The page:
Portola Pharmaceuticals, Inc.

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Mkt Cap 1.30B

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An ER Physician's Evaluation Of Portola's Q2 Earnings And Its Near-Term Catalyst


Experienced in the clinical setting, I attempt to translate the science and history behind PTLA's two immediate concerns, near-term catalyst AndexXa and Betrixaban.

I briefly highlight the Q2 earnings from Tuesday, but quickly turn to the recent history of the company.

Bullish comments from the CEO on the approval of AndexXa allow me to focus on the post-approval marketing strategy.

A review of the literature gives an idea of the market opportunity for AndexXa.


Similarly awkward to an ER physician writing his first article on a financial website, Portola Pharmaceuticals (NASDAQ:PTLA) found itself in a strange position on Tuesday afternoon, carefully picking its words, as it announced the second-quarter earnings results and provided a corporate update. With its CFO out for jury duty, and the FDA's decision on the company's potentially first approved medication AndexXa only days away, investors could only listen closely in an attempt to garner insight into the chance of approval, the Phase 4 trial, the marketing strategy, and the long-term picture.

Q2 Earnings

Quickly onto the earnings for the second quarter: Portola Pharmaceuticals reported EPS of -$1.02, which beat by $0.18 and reported revenue of $4.2M (+76.5% Y/Y), which missed by $0.18M.

Although Portola has no approved products in the US, it retains the rights to all its products ex-Japan. The Y/Y increase in revenue reflects a collaboration and licensing agreement that Portola entered with Bristol-Myers Squibb (NYSE:BMY); Pfizer, Inc. (NYSE:PFE); Bayer (OTCPK:BAYRY); Janssen Pharmaceutical (NYSE:JNJ); Daiichi Sankyo, Inc.; Lees Pharmaceutical (OTC:LPCUF); and Daiichi Sankyo Co., Ltd. (OTCPK:DSNKY) in Japan to develop and commercialize AndexXa (andexanet alfa).

The company's balance sheet remains relatively healthy, and as of June 30, 2016, cash, cash equivalents and investments totaled $353.6 million compared with cash, cash equivalents and investments of $460.2 million as of December 31, 2015.

Company Background

Portola Pharmaceuticals is a clinical-stage biopharmaceutical company based in San Francisco, California, which has three medications under clinical development, including AndexXa (andexanet alfa), a Factor Xa inhibitor antidote granted Breakthrough Therapy, Betrixaban, an oral Factor Xa inhibitor anticoagulant in Phase 3 development for the prevention of venous thromboembolism (VTE) in acute medically ill patients and Cerdulatinib, a Phase 2 candidate for hematologic, or blood, cancers and inflammatory disorders.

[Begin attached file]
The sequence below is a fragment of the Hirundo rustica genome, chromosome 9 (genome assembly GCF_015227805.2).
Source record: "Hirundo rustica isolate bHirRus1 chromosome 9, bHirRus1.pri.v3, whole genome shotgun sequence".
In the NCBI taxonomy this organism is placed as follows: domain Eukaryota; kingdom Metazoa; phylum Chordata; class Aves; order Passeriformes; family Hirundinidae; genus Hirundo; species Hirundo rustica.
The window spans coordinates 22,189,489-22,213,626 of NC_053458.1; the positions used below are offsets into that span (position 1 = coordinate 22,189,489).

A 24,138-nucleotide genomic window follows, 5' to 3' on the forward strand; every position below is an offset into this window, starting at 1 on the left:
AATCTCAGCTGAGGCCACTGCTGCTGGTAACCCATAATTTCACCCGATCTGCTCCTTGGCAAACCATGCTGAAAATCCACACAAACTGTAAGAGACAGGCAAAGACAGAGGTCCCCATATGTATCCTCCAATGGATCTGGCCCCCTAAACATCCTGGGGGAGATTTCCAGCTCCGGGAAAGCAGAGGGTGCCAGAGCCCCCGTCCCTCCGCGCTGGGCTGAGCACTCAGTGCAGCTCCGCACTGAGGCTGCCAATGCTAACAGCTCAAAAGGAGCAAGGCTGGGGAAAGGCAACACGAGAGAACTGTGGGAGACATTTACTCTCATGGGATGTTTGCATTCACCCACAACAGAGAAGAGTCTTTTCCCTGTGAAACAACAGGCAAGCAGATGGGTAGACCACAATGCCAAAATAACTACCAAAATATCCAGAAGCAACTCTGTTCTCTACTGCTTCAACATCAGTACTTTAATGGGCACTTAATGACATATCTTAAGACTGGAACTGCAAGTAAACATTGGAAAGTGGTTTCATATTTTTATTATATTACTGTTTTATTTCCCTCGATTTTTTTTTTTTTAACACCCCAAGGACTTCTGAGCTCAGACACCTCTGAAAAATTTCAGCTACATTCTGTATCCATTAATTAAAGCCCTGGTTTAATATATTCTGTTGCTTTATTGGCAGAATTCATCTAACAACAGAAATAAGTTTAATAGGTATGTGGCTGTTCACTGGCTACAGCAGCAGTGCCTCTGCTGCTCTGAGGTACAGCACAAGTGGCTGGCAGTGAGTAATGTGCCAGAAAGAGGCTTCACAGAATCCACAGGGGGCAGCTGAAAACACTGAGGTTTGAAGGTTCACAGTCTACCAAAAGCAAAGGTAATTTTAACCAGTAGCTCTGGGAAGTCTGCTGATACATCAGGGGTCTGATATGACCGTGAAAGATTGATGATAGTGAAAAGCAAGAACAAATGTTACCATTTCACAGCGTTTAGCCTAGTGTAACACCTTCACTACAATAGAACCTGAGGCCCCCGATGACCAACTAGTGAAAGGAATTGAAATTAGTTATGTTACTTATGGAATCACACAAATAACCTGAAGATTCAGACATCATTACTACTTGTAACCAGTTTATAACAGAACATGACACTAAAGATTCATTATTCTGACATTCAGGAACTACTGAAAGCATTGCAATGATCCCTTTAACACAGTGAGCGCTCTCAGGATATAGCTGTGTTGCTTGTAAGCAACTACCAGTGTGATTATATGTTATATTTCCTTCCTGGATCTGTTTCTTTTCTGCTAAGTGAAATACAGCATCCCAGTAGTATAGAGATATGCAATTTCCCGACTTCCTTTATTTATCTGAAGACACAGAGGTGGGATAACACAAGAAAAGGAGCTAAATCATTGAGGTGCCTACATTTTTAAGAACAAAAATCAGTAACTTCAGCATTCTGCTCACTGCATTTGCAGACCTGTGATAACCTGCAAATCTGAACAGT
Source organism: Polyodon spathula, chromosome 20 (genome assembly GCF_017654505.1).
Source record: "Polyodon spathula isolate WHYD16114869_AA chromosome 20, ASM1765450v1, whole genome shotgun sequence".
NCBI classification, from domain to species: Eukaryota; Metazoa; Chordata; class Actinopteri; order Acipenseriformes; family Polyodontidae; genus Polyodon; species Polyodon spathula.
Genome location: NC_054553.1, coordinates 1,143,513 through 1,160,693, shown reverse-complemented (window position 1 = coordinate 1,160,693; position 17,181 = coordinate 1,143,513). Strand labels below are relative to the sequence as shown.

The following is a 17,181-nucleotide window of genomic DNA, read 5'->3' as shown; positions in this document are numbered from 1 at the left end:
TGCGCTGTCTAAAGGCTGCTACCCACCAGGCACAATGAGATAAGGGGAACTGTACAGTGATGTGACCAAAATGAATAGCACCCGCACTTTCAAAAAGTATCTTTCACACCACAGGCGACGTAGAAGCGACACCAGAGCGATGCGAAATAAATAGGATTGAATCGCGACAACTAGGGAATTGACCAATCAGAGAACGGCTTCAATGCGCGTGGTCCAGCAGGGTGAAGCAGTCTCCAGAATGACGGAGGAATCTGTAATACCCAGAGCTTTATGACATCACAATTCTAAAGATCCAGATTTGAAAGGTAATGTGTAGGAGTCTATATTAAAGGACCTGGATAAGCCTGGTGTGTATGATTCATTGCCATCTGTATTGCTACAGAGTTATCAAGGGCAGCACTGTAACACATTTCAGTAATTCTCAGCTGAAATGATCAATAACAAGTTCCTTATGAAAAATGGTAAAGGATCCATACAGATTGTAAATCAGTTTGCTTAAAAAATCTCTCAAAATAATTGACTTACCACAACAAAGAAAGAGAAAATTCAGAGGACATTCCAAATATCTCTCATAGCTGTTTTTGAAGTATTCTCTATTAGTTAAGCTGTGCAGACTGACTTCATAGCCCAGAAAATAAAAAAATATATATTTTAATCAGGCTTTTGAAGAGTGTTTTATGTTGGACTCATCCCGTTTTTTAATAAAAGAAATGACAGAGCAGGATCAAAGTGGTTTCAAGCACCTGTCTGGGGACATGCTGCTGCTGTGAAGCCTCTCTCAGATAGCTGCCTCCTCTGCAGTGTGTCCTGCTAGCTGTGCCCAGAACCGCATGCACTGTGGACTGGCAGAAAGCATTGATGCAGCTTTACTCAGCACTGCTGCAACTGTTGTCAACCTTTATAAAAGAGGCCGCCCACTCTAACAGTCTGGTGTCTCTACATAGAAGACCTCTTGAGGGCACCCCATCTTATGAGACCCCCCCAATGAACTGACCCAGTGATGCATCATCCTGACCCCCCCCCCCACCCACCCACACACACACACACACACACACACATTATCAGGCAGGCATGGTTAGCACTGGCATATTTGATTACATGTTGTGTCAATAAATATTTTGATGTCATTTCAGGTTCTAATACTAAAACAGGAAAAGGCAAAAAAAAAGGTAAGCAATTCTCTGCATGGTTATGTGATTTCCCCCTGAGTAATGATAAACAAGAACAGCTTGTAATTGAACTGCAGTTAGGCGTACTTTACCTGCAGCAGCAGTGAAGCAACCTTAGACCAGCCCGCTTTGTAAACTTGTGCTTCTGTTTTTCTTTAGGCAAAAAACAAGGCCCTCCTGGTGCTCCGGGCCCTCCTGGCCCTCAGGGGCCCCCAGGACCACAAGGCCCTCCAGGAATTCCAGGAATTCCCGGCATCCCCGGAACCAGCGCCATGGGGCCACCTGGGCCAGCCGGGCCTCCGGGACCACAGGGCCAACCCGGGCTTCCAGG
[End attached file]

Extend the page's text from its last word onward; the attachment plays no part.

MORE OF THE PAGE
An Introduction to Novel Oral Anti-Coagulants

In an effort to simply explain the science and review the talking points from the Q2 corporate update, we begin with Portola's Novel Oral Anti-Coagulant (NOAC): Betrixaban.

Indications for the Use of NOACs

I think most investors can comprehend that there are certain medical conditions that require blood thinners or anticoagulants. The most common condition is atrial fibrillation, an arrhythmia of the heart, which can ultimately lead to an increased risk of stroke. The next indication for blood thinners or anticoagulation is prophylaxis and management of venous thromboembolism (which encompasses deep vein thrombosis (DVT) and pulmonary embolism (PE)). Other indications include stroke prevention in patients with a prior history of stroke, and prevention of DVT and PE after elective major orthopedic surgery.

The Need for Better, Safer Anticoagulants

In the past, Coumadin (warfarin) was used for these patients. However, there are multiple downsides to the use of Coumadin including increased risk of fatal bleeding, the need for regular monitoring, and complex warfarin pharmacokinetics. The pharmacokinetics of Coumadin, affected by multiple medication interactions, gastrointestinal disorders, and changes in diet, makes it difficult to keep blood coagulation levels normalized. After decades of problems with warfarin especially life-threatening bleeding, a new class of blood thinners with a different mechanism of action has emerged.

In 2010, one of the first NOACs developed (by Boehringer Ingelheim) was Pradaxa (dabigatran). Pradaxa is a direct thrombin inhibitor and is not important to this article, other than to acknowledge that it has a different mechanism of action. It also has its own antidote, Praxbind. Pradaxa has seen decreasing sales due to its increased numbers of side effects when compared to Direct Factor Xa inhibitors.

Direct Factor Xa Inhibitors

This new class of medications coined Direct Factor Xa inhibitors (Xai), based on their mechanism of action, include apixaban (Eliquis), rivaroxaban (Xarelto), and edoxaban (Savaysa) in the US market. Note also that the generic names all end in "xa-ban." These inhibitors work by preventing Factor Xa from cleaving prothrombin to thrombin. Thrombin in turn triggers a cascade that initiates clotting of the blood.

Direct Factor Xa Inhibitors is Big Business

The adoption of these medications is occurring at jaw-dropping pace with Pfizer noting in its Q2 earnings report that more than 3.5 million patients have already been prescribed Eliquis. Its distribution partner Bristol-Myers Squibb reported $1.9 billion in 2015 US sales and Q1 2016 sales that improved 200% year over year. Non-US sales of Eliquis are also up 72% y/y with $599 million USD in sales the first half of 2016. Similarly, Xarelto's US sales in 2015 were $1.5 billion. In the first half of 2016, US sales of Xarelto were $1.16 billion, up 27.2% year over year.

The Recent History of Betrixaban

In Q2 2016, Betrixaban, Portola's oral Factor Xai, completed its Phase 3 pivotal APEX trial. There were 7,500 patients enrolled in the study of the prevention of venous...